When the Fed creates money with quantitative easing, much of this new money goes directly to their owner banks. The Fed allows banks to create money for free and then frequently loan this zero-cost money to average citizens at over 30 percent interest. In many ways, the Fed is more of a bank protector than regulator. It is not a public institution. The Fed will not be a national bank until it is made part of the US government and controlled by the only legitimate leaders of society – citizens.

Private National Currency

This also is an oxymoron. The primary focus of private money usually is to benefit the private sector institutions that create and own it. But the complete focus of a country’s national fiat currency, such as the US dollar, should be to benefit society. Fiat national currency is inherently public. In the same way that private organizations could not effectively create and enforce laws, they also cannot effectively create, own and manage the national money supply. 

Private organizations could create crypto-currencies and other types of alternative currencies. However, citizens might restrict forms of private money that concentrate benefits among money creators, rather than fairly distribute them to all users. Some types of beneficial private money could exist. But many national economies operate almost completely on fiat currency (excluding barter and unpaid work). As a result, maximizing the well-being of society requires that national fiat currencies be publicly created, owned and managed.

Public Money and Inflation

Vested interests might attempt to mislead citizens into believing that public sector money creation would cause inflation. The vast majority of people probably do not understand how money is created. They might think that government creating large amounts of money out of thin air inevitably would cause inflation. They probably do not realize that large amounts of money already are being created out of thin air. The key issue is, who is creating money, the public or private sector? As discussed, the private sector creates nearly all money in the US and many other countries.

Economic and monetary experts at the Fed use various tools to manage the money supply and control inflation. It would be far easier to control inflation, deflation and other monetary factors with public sector money creation. As noted, one public entity that creates money and is focused on maximizing social well-being is far more efficient than thousands of private money creators that are focused on a conflicting goal. Even combined federal, state and limited local money creation would be easier to manage than thousands of private lender/money creators.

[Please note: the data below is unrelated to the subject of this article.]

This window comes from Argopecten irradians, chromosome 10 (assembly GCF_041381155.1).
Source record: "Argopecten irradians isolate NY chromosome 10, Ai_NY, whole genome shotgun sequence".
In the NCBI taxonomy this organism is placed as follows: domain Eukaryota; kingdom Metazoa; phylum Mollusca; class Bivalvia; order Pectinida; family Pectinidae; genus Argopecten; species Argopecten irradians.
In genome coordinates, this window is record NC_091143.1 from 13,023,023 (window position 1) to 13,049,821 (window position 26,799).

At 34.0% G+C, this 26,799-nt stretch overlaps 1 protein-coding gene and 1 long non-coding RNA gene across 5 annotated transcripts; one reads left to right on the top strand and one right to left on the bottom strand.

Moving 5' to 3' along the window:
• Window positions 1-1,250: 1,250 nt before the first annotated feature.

Vested interests often imply that public money will cause inflation because it sometimes appeared to do so in the past. This is deceptive because it ignores successful examples of public money and implies that government-created money was the sole cause of inflation. But A History of Public Money Creation shows that this often is not true. In essentially all cases, several factors combined to cause higher inflation. For example, in Zimbabwe and the Weimar Republic (Germany), economic collapse preceded and drove high inflation.[28]

As with any public or private function, success requires effective management. Effective money supply management frequently involves not increasing the supply of money faster than the supply of goods and services. In other words, if money supply growth matches growth in demand for products and services, inflation generally will not occur. Under public sector money creation, a quasi-independent entity (ultimately owned and controlled by citizens) often would decide how much money government is allowed to create. A primary responsibility of this entity would be to match money supply growth to product/service demand growth.

Vested interests might say that banks create money through lending, but the money regularly disappears through loan repayment. This provides an inherent balance to the money supply. Government-created money, on the other hand, does not disappear when loans are repaid. This could provide an ever-expanding, and therefore inflationary money supply. But this is deceptive. Money used to repay bank loans would be returned to government. It could be kept out of circulation or destroyed as easily as it was created out of thin air. 

Virtually all of the tools used to manage private sector money creation could be used more effectively, or not needed, with public sector money creation. For example, in the same way that experts oversee private sector money creation, experts also would oversee public sector money creation with a main goal of limiting inflation. 

To maximize the well-being of society, government probably would provide large amounts of money to create jobs, rebuild infrastructure and protect citizens. Modern monetary theory extensively discusses how public sector money creation can be managed in ways that control inflation. As discussed, taxes can be used to restrict the money supply if necessary. Taxation also can be used in conjunction with public sector money creation to incentivize society-enhancing actions. To illustrate, instead of discouraging job creation by taxing employment, taxation could be focused on pollution and other harmful actions. 

Public Money and the Banking System

To perpetuate private sector money creation, vested interests might claim that public money will harm the banking system. Understanding this issue requires stepping back and seeing the big picture (i.e. whole system thinking). In a democracy, individuals, families, communities and life support systems have an inherent right to exist. But banks and other businesses do not. Business is a tool that should be used in ways that fully benefit and do not harm society. Societal control of business was reflected in early corporate charters.